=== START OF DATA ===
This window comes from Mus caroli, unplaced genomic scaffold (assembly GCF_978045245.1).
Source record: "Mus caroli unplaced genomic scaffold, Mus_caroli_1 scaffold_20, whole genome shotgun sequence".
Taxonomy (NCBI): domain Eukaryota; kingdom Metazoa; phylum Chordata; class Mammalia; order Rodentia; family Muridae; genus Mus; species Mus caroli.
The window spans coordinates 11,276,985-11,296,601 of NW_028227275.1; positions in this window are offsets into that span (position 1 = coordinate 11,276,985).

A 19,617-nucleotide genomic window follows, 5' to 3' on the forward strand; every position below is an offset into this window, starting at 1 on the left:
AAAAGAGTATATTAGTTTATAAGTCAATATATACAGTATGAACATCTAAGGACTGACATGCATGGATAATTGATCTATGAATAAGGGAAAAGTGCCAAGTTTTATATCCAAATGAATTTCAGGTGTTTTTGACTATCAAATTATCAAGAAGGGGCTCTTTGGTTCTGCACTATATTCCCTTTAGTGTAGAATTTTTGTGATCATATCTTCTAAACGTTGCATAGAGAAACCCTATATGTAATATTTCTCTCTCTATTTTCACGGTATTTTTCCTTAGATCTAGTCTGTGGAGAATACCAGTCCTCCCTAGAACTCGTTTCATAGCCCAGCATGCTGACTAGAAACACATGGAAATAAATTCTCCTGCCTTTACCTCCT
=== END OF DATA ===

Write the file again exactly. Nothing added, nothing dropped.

This window comes from Mus caroli, unplaced genomic scaffold (assembly GCF_978045245.1).
Source record: "Mus caroli unplaced genomic scaffold, Mus_caroli_1 scaffold_20, whole genome shotgun sequence".
Taxonomy (NCBI): domain Eukaryota; kingdom Metazoa; phylum Chordata; class Mammalia; order Rodentia; family Muridae; genus Mus; species Mus caroli.
The window spans coordinates 11,276,985-11,296,601 of NW_028227275.1; positions in this window are offsets into that span (position 1 = coordinate 11,276,985).

A 19,617-nucleotide genomic window follows, 5' to 3' on the forward strand; every position below is an offset into this window, starting at 1 on the left:
AAAAGAGTATATTAGTTTATAAGTCAATATATACAGTATGAACATCTAAGGACTGACATGCATGGATAATTGATCTATGAATAAGGGAAAAGTGCCAAGTTTTATATCCAAATGAATTTCAGGTGTTTTTGACTATCAAATTATCAAGAAGGGGCTCTTTGGTTCTGCACTATATTCCCTTTAGTGTAGAATTTTTGTGATCATATCTTCTAAACGTTGCATAGAGAAACCCTATATGTAATATTTCTCTCTCTATTTTCACGGTATTTTTCCTTAGATCTAGTCTGTGGAGAATACCAGTCCTCCCTAGAACTCGTTTCATAGCCCAGCATGCTGACTAGAAACACATGGAAATAAATTCTCCTGCCTTTACCTCCT